Oh. The. Drama. I feel so bad for the Chinese women. What an awful situation.
I truly dislike this aspect of sport. What I like best about track and field is that it is not judged (except for race walking, but don’t you even get me started on that subject!). Unlike gymnastics and ice skating and diving and dressage and what-ever-the-hell-that-thing-is-with-the-ribbon-dancing-stuff, there is no judging in track and field. Fastest, longest, highest win. That’s it. Well, that’s it, until someone gets pushed out her lane in a semi-final and drops the baton and a fire-storm begins.
It was a great day for Mr. Eaton. He again won the Gold Medal in the Decathlon, equaling his own Olympic record. Kevin Mayer (France) took the silver, and Canadian Damian Warner was 3rd. And it was a great day for a few more Oregonians. Duck Matthew Centrowitz won a place in the 1500m final and Oregonian (he went to University of Texas) Ryan Crouser won the gold medal in the shot put while setting a new Olympic record. His cousin, just-graduated Duck, Sam Crouser, threw the javelin yesterday in Rio. The Crouser family are a famed powerhouse of throwers in the Northwest.
Our Brazil-themed menu this evening was chosen due to a random Facebook post I noticed last week. Someone linked a newspaper write-up about a vegan restaurant with a Brazilian chef in suburban Philadelphia. I wasn’t too interested in making the black bean stew with roasted vegetables (did not want to use the oven! 100 degrees!) but was fascinated with the pretty composed salad that accompanied the article.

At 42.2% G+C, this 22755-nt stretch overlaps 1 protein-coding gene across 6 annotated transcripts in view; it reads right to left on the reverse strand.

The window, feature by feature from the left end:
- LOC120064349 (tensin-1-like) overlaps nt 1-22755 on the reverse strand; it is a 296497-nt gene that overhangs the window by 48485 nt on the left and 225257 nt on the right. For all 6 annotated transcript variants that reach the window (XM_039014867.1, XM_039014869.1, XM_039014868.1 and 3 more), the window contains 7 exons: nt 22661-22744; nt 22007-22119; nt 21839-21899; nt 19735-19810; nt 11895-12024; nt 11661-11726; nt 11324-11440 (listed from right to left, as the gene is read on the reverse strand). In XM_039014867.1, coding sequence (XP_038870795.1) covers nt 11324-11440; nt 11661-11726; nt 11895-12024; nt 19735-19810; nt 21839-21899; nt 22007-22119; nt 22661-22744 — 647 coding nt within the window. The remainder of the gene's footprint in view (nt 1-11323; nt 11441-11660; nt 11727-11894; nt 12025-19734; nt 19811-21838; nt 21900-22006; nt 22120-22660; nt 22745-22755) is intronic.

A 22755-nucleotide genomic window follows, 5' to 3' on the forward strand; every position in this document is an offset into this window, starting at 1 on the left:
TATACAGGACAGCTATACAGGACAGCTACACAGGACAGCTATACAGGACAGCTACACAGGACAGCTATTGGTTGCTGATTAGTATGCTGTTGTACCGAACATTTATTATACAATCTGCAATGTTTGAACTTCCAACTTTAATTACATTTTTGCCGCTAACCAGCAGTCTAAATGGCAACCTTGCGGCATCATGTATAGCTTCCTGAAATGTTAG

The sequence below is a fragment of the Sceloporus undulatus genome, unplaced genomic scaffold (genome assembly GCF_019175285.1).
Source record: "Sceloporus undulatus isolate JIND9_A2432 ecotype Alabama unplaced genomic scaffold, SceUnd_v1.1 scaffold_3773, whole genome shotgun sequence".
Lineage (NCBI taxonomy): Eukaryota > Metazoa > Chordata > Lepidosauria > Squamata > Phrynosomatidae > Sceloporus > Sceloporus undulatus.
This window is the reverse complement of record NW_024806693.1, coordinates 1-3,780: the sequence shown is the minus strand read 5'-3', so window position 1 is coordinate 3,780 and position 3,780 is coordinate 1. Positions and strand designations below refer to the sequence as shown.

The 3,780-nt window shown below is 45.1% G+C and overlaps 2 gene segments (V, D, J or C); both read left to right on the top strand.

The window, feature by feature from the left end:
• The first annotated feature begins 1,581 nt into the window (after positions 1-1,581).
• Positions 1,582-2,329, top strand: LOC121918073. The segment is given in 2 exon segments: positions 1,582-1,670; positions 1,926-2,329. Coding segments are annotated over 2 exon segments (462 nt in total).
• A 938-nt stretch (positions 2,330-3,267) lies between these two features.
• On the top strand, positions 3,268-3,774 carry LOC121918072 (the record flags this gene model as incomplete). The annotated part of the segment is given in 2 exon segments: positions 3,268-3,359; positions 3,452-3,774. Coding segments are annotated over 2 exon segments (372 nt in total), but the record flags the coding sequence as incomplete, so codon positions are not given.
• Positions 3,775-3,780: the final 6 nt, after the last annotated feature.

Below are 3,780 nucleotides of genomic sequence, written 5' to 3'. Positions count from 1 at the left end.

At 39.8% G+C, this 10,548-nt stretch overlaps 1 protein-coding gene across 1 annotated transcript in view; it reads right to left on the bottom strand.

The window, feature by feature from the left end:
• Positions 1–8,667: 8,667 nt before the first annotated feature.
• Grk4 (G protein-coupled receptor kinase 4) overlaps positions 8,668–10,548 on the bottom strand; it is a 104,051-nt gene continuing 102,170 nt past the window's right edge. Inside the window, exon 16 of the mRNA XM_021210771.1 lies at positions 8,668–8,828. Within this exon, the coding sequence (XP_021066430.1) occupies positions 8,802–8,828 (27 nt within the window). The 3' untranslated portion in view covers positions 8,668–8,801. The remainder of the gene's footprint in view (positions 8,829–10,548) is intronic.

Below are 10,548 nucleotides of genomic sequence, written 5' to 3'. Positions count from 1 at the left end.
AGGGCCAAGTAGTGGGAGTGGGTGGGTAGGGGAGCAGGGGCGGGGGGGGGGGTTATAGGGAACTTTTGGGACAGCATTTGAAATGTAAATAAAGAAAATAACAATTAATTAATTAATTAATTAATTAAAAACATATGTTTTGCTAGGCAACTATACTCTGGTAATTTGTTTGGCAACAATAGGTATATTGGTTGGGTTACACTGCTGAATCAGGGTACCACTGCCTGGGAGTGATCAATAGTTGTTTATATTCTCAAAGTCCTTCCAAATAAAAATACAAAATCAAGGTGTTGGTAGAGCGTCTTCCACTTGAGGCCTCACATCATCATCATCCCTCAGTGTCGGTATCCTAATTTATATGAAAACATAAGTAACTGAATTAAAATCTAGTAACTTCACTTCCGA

But, since Thursday is Soup Night at our house, I made a simple Brazilian-style black bean soup (1 pound black beans soaked overnight, water, 1 chopped onion, 6 cloves minced garlic, a tablespoon of cumin, a teaspoon of salt) and let it stew in my crockpot all day. An immersion stick blender went through the soup for about 30 seconds before serving.
Isn’t that simple and pretty? Dressed only with olive oil and flaky sea salt. I get extra credit for using fresh peas and a fancy variegated heirloom tomato. (I roasted the beet yesterday when I used the oven to bake the berry tarts.) A very hearty and healthy vegan meal.
There is no need to rise before the chickens tomorrow morning, because the only morning event include the race walks. If the race walk course went through my bedroom, I would not wake to watch. In the afternoon session, there will Ducks in the relays.
Tomorrow, our menu heads across the Pacific to the 1964 Tokyo Olympics – not to mention the home of the future 2020 games.
Speaking of the future… Lisa sent a photo of Leo working on homework from his first week of Kindergarten. Should I tell him this is his life for the next 17+ years, or should I just let him enjoy the moment?
I blew-up the photo and the worksheet is titled BEGINNING WRITING SKILLS. The object is to draw/trace straight lines. Looks like our little lefty is going to get a gold
medal star today as well.
Congratulations to the World’s Greatest Athlete!
Until my next update, I remain, your elated correspondent.